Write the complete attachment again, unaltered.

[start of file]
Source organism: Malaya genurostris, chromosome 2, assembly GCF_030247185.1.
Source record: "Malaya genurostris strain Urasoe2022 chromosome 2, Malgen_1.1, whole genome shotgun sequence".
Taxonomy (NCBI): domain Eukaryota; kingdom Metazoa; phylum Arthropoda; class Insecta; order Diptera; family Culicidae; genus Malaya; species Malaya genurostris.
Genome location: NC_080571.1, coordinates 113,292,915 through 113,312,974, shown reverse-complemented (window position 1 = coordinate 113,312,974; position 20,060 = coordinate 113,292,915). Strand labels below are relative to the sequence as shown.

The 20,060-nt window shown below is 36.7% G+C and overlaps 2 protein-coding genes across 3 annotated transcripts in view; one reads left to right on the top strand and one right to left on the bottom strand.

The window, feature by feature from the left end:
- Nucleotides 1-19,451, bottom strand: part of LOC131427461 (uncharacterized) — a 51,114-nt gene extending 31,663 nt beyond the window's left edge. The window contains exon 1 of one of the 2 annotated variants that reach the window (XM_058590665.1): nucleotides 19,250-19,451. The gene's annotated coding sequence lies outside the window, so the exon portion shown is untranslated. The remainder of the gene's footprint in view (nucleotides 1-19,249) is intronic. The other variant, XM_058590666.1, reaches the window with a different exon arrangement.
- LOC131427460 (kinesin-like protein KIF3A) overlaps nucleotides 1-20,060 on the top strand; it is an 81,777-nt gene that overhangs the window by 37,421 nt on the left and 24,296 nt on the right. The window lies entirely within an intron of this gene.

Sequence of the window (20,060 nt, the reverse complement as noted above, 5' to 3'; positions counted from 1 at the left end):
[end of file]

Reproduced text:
Source organism: Malaya genurostris, chromosome 2, assembly GCF_030247185.1.
Source record: "Malaya genurostris strain Urasoe2022 chromosome 2, Malgen_1.1, whole genome shotgun sequence".
Taxonomy (NCBI): domain Eukaryota; kingdom Metazoa; phylum Arthropoda; class Insecta; order Diptera; family Culicidae; genus Malaya; species Malaya genurostris.
Genome location: NC_080571.1, coordinates 113,292,915 through 113,312,974, shown reverse-complemented (window position 1 = coordinate 113,312,974; position 20,060 = coordinate 113,292,915). Strand labels below are relative to the sequence as shown.

The 20,060-nt window shown below is 36.7% G+C and overlaps 2 protein-coding genes across 3 annotated transcripts in view; one reads left to right on the top strand and one right to left on the bottom strand.

The window, feature by feature from the left end:
- Nucleotides 1-19,451, bottom strand: part of LOC131427461 (uncharacterized) — a 51,114-nt gene extending 31,663 nt beyond the window's left edge. The window contains exon 1 of one of the 2 annotated variants that reach the window (XM_058590665.1): nucleotides 19,250-19,451. The gene's annotated coding sequence lies outside the window, so the exon portion shown is untranslated. The remainder of the gene's footprint in view (nucleotides 1-19,249) is intronic. The other variant, XM_058590666.1, reaches the window with a different exon arrangement.
- LOC131427460 (kinesin-like protein KIF3A) overlaps nucleotides 1-20,060 on the top strand; it is an 81,777-nt gene that overhangs the window by 37,421 nt on the left and 24,296 nt on the right. The window lies entirely within an intron of this gene.

Sequence of the window (20,060 nt, the reverse complement as noted above, 5' to 3'; positions counted from 1 at the left end):